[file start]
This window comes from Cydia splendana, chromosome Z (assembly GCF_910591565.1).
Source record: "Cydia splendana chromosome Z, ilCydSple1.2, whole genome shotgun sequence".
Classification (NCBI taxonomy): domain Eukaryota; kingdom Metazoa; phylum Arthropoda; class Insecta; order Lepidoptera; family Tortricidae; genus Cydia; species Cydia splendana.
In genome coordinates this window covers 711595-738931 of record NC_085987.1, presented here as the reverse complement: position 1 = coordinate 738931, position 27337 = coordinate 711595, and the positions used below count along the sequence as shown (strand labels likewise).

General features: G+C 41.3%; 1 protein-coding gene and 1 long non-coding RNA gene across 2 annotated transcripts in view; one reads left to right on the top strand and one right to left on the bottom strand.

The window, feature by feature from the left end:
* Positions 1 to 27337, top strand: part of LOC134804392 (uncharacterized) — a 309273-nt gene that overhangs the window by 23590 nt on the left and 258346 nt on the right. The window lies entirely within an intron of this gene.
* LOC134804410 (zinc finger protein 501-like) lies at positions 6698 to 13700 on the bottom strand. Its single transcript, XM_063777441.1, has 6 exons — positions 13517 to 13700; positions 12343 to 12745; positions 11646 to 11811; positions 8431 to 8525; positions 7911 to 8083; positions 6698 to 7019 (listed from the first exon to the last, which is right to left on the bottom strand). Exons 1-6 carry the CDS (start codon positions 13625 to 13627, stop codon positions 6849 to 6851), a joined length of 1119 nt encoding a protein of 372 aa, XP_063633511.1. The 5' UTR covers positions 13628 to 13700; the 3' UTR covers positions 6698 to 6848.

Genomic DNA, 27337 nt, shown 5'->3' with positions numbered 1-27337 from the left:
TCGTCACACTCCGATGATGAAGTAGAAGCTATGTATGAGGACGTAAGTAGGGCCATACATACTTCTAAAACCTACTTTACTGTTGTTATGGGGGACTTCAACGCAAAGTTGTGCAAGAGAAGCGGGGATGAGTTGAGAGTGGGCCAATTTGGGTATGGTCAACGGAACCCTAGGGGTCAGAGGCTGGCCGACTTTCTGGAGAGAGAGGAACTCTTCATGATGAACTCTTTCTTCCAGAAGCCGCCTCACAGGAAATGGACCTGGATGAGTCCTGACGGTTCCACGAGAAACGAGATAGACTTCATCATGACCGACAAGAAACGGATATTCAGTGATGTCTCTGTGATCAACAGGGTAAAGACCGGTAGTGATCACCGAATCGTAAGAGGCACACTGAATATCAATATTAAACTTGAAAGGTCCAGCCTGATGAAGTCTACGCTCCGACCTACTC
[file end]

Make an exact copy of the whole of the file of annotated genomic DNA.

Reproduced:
This window comes from Cydia splendana, chromosome Z (assembly GCF_910591565.1).
Source record: "Cydia splendana chromosome Z, ilCydSple1.2, whole genome shotgun sequence".
Classification (NCBI taxonomy): domain Eukaryota; kingdom Metazoa; phylum Arthropoda; class Insecta; order Lepidoptera; family Tortricidae; genus Cydia; species Cydia splendana.
In genome coordinates this window covers 711595-738931 of record NC_085987.1, presented here as the reverse complement: position 1 = coordinate 738931, position 27337 = coordinate 711595, and the positions used below count along the sequence as shown (strand labels likewise).

General features: G+C 41.3%; 1 protein-coding gene and 1 long non-coding RNA gene across 2 annotated transcripts in view; one reads left to right on the top strand and one right to left on the bottom strand.

The window, feature by feature from the left end:
* Positions 1 to 27337, top strand: part of LOC134804392 (uncharacterized) — a 309273-nt gene that overhangs the window by 23590 nt on the left and 258346 nt on the right. The window lies entirely within an intron of this gene.
* LOC134804410 (zinc finger protein 501-like) lies at positions 6698 to 13700 on the bottom strand. Its single transcript, XM_063777441.1, has 6 exons — positions 13517 to 13700; positions 12343 to 12745; positions 11646 to 11811; positions 8431 to 8525; positions 7911 to 8083; positions 6698 to 7019 (listed from the first exon to the last, which is right to left on the bottom strand). Exons 1-6 carry the CDS (start codon positions 13625 to 13627, stop codon positions 6849 to 6851), a joined length of 1119 nt encoding a protein of 372 aa, XP_063633511.1. The 5' UTR covers positions 13628 to 13700; the 3' UTR covers positions 6698 to 6848.

Genomic DNA, 27337 nt, shown 5'->3' with positions numbered 1-27337 from the left:
TCGTCACACTCCGATGATGAAGTAGAAGCTATGTATGAGGACGTAAGTAGGGCCATACATACTTCTAAAACCTACTTTACTGTTGTTATGGGGGACTTCAACGCAAAGTTGTGCAAGAGAAGCGGGGATGAGTTGAGAGTGGGCCAATTTGGGTATGGTCAACGGAACCCTAGGGGTCAGAGGCTGGCCGACTTTCTGGAGAGAGAGGAACTCTTCATGATGAACTCTTTCTTCCAGAAGCCGCCTCACAGGAAATGGACCTGGATGAGTCCTGACGGTTCCACGAGAAACGAGATAGACTTCATCATGACCGACAAGAAACGGATATTCAGTGATGTCTCTGTGATCAACAGGGTAAAGACCGGTAGTGATCACCGAATCGTAAGAGGCACACTGAATATCAATATTAAACTTGAAAGGTCCAGCCTGATGAAGTCTACGCTCCGACCTACTC